Google’s Modular smartphone will be like an update to the motherboard and addin card model of IBM PCs

Google thinks modularity may succeed now thanks to the shrinking cost and size of the underlying electronics and because innovation in conventional mobile hardware is slowing down. Also, by fostering open hardware innovation in smartphones and other mobile devices, Google believes it could gain footholds for its software and services in fresh markets and fresh industries.

“We believe that the smartphone hardware ecosystem should be, and can be, a lot more like the Android app ecosystem: with a low barrier to entry, lots and lots of developers, and faster, richer innovation,” says Paul Eremenko, a former office head at the Defense Advanced Research Projects Agency who leads the project.

The hardware ecosystem Eremenko envisions would be entirely open. Google would provide the endoskeleton, which has eight rear slots for modules, two front-facing slots for components such as a screen and a button panel, and onboard power and data transmission. Parts could be replaced or upgraded without discarding the rest of the phone, and the finished device could be adapted to serve any number of special functions—professional photography, environmental sensing, medical monitoring—depending on what hardware emerges.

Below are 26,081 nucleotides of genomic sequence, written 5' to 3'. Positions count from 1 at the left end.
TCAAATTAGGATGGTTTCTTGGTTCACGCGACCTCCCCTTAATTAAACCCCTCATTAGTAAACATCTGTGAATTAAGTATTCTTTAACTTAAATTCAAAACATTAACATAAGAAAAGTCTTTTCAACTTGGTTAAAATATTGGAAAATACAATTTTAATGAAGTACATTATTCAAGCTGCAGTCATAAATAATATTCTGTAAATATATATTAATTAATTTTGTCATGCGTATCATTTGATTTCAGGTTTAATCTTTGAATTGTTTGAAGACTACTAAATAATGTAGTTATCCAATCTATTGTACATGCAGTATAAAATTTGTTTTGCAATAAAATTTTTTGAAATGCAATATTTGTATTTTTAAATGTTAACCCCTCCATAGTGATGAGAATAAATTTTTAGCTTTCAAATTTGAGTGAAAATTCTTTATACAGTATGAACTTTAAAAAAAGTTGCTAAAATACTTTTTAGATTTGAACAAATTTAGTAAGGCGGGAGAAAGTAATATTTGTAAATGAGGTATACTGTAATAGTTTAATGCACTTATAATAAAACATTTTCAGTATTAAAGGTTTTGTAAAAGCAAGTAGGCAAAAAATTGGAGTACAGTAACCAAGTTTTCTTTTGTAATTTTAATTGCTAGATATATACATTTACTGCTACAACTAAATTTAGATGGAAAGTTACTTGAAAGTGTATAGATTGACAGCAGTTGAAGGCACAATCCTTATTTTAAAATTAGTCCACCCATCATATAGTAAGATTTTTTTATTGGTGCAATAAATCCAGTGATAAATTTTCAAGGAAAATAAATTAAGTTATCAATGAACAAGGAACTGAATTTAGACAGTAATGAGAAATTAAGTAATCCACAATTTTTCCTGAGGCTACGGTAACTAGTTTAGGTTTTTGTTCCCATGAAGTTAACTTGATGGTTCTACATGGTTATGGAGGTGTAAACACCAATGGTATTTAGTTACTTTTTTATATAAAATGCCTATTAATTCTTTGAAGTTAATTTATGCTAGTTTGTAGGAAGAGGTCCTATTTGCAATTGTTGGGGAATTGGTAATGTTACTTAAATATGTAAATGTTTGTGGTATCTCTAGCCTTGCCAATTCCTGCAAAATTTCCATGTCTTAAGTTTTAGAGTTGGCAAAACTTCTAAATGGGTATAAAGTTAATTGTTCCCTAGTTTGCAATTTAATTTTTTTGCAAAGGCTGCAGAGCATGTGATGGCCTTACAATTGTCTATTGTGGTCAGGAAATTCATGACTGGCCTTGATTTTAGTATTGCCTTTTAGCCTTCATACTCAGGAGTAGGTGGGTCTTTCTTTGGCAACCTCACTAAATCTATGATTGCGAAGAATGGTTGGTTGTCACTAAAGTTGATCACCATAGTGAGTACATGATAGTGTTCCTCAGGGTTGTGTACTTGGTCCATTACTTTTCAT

Phone backbone: Google’s Project Ara modular smartphone project starts with an aluminum endoskeleton, roughly the size of an average smartphone, with eight slots for hardware modules. The endoskeleton can send or receive data or power through an onboard network. Google is also working on a larger “phablet” size and a smaller one, roughly the size of typical music players.

The size, power, and weight penalty that comes with making something modular is now under 25 percent, a level that is an acceptable tradeoff for the benefits that flexibility will bring

In January the Chinese smartphone giant ZTE proposed design concepts of quasi-modular phones, called Eco-Mobius. ZTE’s concept is more limited. It allows users to change only four types of components—screen, battery, camera, and a combination of processor and memory—but not to add new kinds of components.

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